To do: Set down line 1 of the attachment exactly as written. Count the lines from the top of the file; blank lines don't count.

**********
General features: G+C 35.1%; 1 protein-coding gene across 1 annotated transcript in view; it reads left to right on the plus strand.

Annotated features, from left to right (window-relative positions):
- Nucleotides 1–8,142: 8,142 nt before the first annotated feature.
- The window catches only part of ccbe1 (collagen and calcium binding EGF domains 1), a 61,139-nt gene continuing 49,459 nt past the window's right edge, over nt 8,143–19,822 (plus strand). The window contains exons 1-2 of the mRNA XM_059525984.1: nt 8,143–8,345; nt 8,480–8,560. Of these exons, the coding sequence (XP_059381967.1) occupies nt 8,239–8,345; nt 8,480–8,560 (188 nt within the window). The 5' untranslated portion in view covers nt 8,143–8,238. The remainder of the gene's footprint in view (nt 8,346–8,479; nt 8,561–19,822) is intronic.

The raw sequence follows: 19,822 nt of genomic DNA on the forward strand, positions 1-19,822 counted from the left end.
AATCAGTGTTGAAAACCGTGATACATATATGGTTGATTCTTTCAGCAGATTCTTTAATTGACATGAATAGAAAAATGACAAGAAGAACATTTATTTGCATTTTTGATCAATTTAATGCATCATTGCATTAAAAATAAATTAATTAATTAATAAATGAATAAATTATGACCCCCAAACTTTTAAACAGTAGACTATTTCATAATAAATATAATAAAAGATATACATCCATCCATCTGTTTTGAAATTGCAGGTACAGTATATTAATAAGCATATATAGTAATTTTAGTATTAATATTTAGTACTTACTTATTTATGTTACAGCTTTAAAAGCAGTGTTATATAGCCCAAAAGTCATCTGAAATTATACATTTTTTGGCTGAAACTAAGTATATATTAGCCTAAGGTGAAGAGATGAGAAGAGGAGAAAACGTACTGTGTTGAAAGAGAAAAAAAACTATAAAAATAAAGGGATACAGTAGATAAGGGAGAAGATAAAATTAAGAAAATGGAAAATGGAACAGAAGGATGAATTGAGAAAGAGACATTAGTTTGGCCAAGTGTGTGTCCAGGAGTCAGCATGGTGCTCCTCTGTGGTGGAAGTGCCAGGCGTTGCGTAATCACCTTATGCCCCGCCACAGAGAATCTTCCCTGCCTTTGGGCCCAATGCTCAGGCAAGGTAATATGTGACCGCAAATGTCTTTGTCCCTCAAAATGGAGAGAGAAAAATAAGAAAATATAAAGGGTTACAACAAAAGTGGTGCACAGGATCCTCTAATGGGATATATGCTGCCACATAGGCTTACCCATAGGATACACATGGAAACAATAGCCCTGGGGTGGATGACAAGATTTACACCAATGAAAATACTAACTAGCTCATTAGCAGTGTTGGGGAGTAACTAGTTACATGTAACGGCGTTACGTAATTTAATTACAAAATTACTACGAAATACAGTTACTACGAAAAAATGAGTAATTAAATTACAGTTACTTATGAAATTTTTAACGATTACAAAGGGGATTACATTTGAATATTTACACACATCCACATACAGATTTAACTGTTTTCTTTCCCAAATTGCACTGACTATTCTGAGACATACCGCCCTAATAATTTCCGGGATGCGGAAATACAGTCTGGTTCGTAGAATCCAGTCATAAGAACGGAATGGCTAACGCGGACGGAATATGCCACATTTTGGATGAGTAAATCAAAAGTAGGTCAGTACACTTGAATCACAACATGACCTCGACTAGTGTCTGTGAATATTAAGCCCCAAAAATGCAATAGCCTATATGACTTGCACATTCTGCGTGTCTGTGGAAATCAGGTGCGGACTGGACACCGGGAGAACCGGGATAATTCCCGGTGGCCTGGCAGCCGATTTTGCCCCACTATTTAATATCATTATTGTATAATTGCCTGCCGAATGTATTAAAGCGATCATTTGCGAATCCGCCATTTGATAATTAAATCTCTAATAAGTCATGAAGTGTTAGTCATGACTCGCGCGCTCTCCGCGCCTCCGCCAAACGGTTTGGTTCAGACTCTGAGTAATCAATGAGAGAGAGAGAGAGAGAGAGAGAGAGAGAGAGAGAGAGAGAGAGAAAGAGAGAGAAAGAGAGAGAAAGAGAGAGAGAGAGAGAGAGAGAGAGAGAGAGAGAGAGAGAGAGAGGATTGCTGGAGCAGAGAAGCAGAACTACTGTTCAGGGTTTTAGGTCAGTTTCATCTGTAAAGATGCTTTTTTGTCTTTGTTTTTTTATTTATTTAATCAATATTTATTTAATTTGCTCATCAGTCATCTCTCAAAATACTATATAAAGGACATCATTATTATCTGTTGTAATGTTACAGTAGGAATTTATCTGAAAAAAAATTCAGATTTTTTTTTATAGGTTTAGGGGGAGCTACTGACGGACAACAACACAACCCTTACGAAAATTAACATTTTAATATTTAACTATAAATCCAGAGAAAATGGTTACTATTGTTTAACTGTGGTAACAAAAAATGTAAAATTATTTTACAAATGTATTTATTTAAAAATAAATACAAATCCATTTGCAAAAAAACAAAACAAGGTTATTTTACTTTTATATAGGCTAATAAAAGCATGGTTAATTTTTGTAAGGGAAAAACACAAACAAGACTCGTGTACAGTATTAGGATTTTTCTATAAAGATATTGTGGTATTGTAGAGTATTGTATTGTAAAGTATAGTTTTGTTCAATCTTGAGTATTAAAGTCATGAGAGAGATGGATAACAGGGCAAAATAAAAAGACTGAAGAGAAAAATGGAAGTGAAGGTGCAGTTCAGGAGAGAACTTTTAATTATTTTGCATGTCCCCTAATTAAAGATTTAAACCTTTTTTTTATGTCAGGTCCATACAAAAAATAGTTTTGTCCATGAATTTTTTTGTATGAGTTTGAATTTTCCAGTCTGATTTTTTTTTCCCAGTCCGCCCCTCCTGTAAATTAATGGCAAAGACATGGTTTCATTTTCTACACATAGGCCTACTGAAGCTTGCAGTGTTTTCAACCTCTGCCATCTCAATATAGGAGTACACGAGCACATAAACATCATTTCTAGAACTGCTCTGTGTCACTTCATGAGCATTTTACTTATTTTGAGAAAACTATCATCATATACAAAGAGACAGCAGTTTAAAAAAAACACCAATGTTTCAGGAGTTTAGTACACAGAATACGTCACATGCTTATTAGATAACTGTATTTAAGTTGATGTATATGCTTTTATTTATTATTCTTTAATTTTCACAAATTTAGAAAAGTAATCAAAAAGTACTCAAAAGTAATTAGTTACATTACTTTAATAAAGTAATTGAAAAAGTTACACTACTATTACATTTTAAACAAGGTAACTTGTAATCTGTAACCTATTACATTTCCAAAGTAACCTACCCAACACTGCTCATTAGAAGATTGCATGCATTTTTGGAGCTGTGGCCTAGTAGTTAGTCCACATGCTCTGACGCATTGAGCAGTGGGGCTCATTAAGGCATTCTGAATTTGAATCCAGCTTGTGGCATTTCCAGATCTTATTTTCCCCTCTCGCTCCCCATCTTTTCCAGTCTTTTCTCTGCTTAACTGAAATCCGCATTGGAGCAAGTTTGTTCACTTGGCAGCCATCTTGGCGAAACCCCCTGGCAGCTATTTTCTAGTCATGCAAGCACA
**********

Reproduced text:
General features: G+C 35.1%; 1 protein-coding gene across 1 annotated transcript in view; it reads left to right on the plus strand.